Scottish immigrant mother and her children upon arrival. Public Domain. Courtesy of LAC - Series:Topley Photographs of Qu├ębec Immigration Centre, 1911
However, an archive won't accept every donation. According to the LAC, "Various factors such as the offered material’s uniqueness, age, rareness, condition, relationship to other material in the collection, and restrictions on access or use are considered in the final decision."

Also, a donation of historical material to an archive is just that - a donation. They don't pay out for whatever you bring them.

As for leaving your old stuff at the back door of the archives and then running away with glee - DON'T. Not without leaving a note with your name and address in case they don't want it. An archive can only accept material that comes from a known source. The curator needs to know who owned it. Not only does it show that it wasn't stolen, but it helps the curator put it in perspective.

 Archives_Donation_MelissaMatt

I've been using the word collection here, but there's nothing to stop you from donating one journal, or one photograph album, etc. An archives grows one historical piece at a time.

I was amazed to find funeral cards at the GPV&A, especially when I came upon those of family members, such as my husband's great-granduncle. 

Funeral card of Elemuel Draper (1840-1907). Courtesy of GPV&A

And this brings me to the collection of journals, letters, photographs, and other ephemera which my husband received from his grandmother. We posted their 1911 courtship letters and are now posting his grandfather's 100 year old World War 1 letters, including the photographs and postcards that accompany them. Once all the letters are published online for all to see we will donate the collection to either the Saskatchewan archives, the Ontario Archives, or maybe even the Library and Archives Canada. 

Regardless of where the collection ends up, we can be sure that it will be safeguarded from fire, theft, flood, etc and stored in a temperature-controlled room IF we donate it instead of hoarding it in our basement or garage.

What about you... have you visited an archives? What would you donate if you could?


~~~~~~~~~~~~~~~~~~~

Anita Mae Draper's historical romances are woven under the western skies of the Saskatchewan prairie where her love of research and genealogy yield fascinating truths that layer her stories with rich historical details. Her Christian faith is reflected in her stories of forgiveness and redemption as her characters struggle to find their way to that place we call home. Anita loves to correspond with her readers through any of the social media links found at

Readers can enrich their reading experience by checking out Anita's Pinterest boards for a visual idea of her stories at www.pinterest.com/anitamaedraper.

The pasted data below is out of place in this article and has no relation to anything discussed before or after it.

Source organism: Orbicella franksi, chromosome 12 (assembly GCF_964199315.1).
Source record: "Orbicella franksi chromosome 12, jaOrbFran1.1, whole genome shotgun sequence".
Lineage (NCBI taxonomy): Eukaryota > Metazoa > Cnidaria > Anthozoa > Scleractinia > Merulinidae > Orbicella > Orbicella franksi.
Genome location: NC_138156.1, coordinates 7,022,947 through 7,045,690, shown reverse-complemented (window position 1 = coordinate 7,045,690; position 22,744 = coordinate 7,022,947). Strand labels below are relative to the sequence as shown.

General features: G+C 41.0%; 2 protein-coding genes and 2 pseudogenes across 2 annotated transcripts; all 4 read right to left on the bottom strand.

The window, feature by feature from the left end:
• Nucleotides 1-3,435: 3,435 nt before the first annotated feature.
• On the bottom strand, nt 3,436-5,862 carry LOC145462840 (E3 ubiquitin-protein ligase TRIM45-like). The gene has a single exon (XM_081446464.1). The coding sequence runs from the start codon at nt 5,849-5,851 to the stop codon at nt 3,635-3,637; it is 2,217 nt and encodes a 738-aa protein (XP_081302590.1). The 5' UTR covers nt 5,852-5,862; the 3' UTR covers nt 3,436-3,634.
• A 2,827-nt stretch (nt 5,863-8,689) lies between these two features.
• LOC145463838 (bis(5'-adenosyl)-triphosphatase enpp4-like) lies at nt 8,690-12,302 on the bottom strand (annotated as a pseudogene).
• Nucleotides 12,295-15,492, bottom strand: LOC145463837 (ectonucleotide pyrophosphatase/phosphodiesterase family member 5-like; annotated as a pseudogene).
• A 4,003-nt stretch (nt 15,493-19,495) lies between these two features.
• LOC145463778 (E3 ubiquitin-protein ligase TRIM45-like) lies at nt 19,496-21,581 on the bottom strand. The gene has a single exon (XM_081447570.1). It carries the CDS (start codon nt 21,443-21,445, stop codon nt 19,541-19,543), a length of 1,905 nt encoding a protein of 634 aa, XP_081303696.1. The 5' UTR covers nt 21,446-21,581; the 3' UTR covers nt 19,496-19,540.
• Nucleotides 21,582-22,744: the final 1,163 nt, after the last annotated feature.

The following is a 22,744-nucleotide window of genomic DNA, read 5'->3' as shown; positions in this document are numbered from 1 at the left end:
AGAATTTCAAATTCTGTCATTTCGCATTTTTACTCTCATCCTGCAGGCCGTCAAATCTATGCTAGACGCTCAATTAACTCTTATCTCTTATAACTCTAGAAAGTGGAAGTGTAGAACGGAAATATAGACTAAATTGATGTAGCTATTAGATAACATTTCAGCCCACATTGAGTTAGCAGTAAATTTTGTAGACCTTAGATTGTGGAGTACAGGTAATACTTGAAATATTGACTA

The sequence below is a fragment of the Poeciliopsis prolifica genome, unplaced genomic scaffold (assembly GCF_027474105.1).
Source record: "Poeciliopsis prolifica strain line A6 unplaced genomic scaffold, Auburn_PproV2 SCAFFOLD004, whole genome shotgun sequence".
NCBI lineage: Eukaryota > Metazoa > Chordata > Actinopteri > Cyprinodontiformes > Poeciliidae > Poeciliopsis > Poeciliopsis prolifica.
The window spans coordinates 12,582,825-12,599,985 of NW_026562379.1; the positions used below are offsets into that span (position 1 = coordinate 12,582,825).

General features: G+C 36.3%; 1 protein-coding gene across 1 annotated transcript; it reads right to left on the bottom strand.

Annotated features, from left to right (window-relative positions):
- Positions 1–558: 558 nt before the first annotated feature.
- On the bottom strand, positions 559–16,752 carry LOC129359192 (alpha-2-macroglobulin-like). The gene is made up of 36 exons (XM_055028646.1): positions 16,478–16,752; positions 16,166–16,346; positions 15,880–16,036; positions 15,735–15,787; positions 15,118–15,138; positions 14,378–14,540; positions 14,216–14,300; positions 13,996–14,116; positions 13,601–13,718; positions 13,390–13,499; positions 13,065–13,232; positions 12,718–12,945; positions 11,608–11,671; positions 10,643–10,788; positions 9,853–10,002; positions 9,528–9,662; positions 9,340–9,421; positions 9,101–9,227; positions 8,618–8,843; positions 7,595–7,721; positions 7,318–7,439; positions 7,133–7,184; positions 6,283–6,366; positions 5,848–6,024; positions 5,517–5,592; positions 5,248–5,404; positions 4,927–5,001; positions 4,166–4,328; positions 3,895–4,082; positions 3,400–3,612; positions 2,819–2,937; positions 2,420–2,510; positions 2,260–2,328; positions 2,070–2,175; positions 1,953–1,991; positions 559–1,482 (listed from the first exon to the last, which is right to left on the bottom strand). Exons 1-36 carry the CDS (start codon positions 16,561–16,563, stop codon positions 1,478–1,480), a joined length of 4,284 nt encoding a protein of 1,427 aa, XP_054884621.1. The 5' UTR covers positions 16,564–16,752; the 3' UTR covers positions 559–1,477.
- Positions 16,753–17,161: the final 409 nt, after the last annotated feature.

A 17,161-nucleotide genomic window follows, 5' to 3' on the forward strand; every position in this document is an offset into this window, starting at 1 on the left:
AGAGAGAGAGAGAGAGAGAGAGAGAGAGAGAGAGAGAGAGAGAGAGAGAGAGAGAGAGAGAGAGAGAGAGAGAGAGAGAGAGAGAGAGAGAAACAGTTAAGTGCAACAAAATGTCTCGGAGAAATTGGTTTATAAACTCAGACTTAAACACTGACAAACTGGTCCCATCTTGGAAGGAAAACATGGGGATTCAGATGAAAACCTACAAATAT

Friday, February 10, 2017

Dusting off an Old Manuscript

by Dina Sleiman


When I teach writing classes, I always talk about how important it is to get those ideas out of your head and down on the paper. Lump of clay writing, I call it—or in less delicate terms, word vomit! In the winter of 2013-2014 I word vomited the sequel to Dance from Deep Within onto my computer while I awaited the decision on my Valiant Hearts Series from Bethany House Publishers. As many of you know, I landed that deal, and the next two years were a blur of writing, editing, and marketing Dauntless, Chivalrous, and Courageous.

But now those books are out on the market, and for the last year I’ve been launching a new career of public relations writing for the non-profit humanitarian organization, Operation Blessing. I haven’t had much time for writing anything new. You see where this is going, right? While I didn’t have time for writing something new, I did have time to edit and complete my 95% finished first draft.

So I dusted off (okay, I found and opened the old Microsoft Word file) of Dare from Deep Within and set to work. I still had some challenges to face since I had shifted directions somewhere in the middle and needed to clean up my characterization and motivation. The wording needed a good edit, and I had to write the ending. However, just a few months later, in my spare time, I’ve managed to complete a very solid draft of the novel. WhiteFire, who published the first book in the series, has agreed to release book 2 sometime in 2017! That's a mock cover, I still want to find a more youthful, thinner looking figure of a Muslim woman in a niqab.

It turns out what I teach my student’s is true. It’s always worth getting those ideas down on paper, even if they grow dusty on the shelf. How about you? Have you ever dusted off an old manuscript? What were the results?

Dance from Deep Within is Available on Amazon now.

Monday, February 6, 2017

Happy Birthday, Laura Ingalls Wilder



February 7, 2017, marks the 150th birthday of American author Laura Ingalls Wilder. Born in a log cabin near Pepin, Wisconsin, Wilder traveled in a covered wagon with her pioneering family through the Upper Midwest and Great Plains. Her beloved “Little House” series of books describe a young girl’s coming-of-age in a harsher, simpler time. Loosely based around Wilder’s late-1800’s childhood on the American frontier, they have never gone out of print, and later became the basis for a long-running television series, a television miniseries, and a musical. Because of their popularity, Wilder's later years inspired two made-for-TV movies and led to the posthumous publication of her earlier articles and journals.